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2nd - 4th July 2018
The Barbican

5 ways to nurture your organisational culture

: Sarah Carter

In the third of a 5-part blog series on mindful leadership and organisational culture, Sarah Carter explains how focusing time and energy on the building blocks of culture can transform our organisations.

Culture is something everyone’s talking about. We need to change it, to nurture it, to fix it, to address cultural problems. And – as leaders – it’s our responsibility to make this happen, to set the right tone for our organisations, for our fundraisers, for supporters, our service users and to ensure that this positive working culture is maintained.

But how do you set, inspire and nurture that positive working culture?

A healthy, life-affirming culture – whether that’s of an organisation, community or family - is built on a foundation of universal values like honesty, respect, decency and integrity. But it’s up to individuals, mindful and self-aware, to uphold and preserve these values.


The Building Blocks of Culture

When you look back at culture in a variety of guises (both in professional working environments and community groups), there are five building blocks on which cultures are built and organisational values established. These include: storytelling, initiations, rituals, symbols and practices. I'll come on to those in a moment.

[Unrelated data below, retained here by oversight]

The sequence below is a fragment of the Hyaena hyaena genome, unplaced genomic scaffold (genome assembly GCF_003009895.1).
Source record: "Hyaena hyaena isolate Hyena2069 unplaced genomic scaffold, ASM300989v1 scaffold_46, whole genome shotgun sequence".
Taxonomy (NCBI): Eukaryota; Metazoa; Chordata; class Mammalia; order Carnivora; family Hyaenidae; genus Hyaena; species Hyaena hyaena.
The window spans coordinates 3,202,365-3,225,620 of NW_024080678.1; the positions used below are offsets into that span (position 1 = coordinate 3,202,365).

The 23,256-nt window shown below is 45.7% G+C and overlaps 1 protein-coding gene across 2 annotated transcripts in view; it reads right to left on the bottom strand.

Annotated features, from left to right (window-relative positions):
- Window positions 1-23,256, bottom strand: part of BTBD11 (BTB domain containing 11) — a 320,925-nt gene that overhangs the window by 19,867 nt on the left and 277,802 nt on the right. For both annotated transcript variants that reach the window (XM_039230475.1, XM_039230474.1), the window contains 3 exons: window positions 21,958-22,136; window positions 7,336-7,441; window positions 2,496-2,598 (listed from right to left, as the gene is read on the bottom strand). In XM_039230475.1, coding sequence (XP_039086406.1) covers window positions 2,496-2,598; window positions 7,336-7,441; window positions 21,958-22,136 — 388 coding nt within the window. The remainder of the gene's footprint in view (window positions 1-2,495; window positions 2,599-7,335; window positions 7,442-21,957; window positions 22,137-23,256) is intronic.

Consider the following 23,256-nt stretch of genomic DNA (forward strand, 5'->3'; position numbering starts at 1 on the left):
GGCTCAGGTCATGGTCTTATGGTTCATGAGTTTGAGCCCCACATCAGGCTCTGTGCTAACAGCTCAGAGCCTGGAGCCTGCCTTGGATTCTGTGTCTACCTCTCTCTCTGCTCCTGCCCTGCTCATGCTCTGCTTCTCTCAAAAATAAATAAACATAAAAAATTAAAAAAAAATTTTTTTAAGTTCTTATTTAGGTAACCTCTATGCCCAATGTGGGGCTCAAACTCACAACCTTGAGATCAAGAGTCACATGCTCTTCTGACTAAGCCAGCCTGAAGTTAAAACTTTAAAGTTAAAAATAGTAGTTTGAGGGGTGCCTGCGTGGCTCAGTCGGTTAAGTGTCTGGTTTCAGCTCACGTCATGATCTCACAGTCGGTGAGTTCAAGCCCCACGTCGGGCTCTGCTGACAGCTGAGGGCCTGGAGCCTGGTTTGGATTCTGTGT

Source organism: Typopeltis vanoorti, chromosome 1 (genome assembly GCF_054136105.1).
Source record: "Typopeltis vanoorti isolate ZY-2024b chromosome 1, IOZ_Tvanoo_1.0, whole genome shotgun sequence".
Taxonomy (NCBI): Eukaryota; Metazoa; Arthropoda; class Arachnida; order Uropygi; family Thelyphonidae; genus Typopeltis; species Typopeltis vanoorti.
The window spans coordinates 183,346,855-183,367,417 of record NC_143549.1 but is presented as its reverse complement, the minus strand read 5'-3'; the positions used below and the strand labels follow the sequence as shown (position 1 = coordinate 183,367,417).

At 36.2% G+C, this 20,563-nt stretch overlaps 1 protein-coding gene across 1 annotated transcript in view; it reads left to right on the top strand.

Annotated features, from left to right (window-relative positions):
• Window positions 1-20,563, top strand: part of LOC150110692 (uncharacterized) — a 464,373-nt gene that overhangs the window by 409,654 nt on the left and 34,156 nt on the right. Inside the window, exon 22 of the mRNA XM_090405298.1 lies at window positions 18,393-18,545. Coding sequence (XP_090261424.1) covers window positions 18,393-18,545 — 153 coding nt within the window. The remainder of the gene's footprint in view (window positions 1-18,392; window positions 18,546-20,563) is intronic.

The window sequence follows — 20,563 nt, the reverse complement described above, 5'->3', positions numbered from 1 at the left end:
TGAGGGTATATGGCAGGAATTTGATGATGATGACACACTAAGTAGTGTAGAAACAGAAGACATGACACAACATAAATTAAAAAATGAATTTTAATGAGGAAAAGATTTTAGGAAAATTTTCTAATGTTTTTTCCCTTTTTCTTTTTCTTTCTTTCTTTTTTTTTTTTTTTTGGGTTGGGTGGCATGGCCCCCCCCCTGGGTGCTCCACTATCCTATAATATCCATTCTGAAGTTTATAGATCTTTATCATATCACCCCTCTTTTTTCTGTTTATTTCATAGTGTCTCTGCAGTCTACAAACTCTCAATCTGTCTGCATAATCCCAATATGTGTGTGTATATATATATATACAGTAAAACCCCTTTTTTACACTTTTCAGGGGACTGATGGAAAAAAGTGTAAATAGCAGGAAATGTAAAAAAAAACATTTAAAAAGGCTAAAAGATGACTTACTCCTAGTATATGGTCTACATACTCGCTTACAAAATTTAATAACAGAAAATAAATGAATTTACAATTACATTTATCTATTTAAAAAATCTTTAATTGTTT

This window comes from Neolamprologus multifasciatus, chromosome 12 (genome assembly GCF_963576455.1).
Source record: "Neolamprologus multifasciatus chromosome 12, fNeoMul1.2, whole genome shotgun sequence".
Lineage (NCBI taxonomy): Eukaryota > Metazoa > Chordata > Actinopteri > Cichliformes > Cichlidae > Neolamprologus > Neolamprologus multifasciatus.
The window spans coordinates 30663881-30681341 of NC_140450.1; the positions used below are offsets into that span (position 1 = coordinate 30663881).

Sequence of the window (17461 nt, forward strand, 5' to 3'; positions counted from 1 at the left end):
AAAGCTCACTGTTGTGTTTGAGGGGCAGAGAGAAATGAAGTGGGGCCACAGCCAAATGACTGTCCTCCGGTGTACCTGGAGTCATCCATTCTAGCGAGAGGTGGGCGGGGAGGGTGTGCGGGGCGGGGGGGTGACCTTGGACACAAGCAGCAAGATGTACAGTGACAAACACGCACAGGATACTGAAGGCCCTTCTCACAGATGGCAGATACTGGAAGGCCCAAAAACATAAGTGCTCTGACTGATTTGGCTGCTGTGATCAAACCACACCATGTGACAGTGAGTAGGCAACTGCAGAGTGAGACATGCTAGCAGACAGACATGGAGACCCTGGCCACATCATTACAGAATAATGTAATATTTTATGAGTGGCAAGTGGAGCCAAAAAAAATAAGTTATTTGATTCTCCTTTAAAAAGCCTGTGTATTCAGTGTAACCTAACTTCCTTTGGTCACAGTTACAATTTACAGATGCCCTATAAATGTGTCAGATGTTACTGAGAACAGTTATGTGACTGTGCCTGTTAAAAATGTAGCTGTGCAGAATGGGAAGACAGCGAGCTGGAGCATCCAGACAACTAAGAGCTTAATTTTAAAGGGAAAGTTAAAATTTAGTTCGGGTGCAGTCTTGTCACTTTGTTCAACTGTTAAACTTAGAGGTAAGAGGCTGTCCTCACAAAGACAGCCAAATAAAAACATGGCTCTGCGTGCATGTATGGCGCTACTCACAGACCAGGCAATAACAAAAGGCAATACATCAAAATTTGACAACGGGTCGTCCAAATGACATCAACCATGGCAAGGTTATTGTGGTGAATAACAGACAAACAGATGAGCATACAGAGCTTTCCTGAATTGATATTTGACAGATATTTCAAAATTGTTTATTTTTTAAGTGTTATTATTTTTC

Why is it important to understand how cultures are built? If you’re a leader that understands these building blocks, you’ll have a direct route to influence and transform your organisation.

You can create an environment in which people begin to feel more engaged – whether staff, volunteers or donors. You can use those building blocks to create a more positive culture; one that strengthens engagement, reinforces buy in.

So let’s look at a few of these building blocks and their impact more closely.


Whether we’re children, adults, communities, tribes, teams, organisations or nations, stories are how we engage people, how we bring people with us, how we inspire and engage them, how we communicate and understand who we are. As such, storytelling is a particularly important skill for leaders. 

So what is it that makes a good story and encourages us to stick around to the end?

A big idea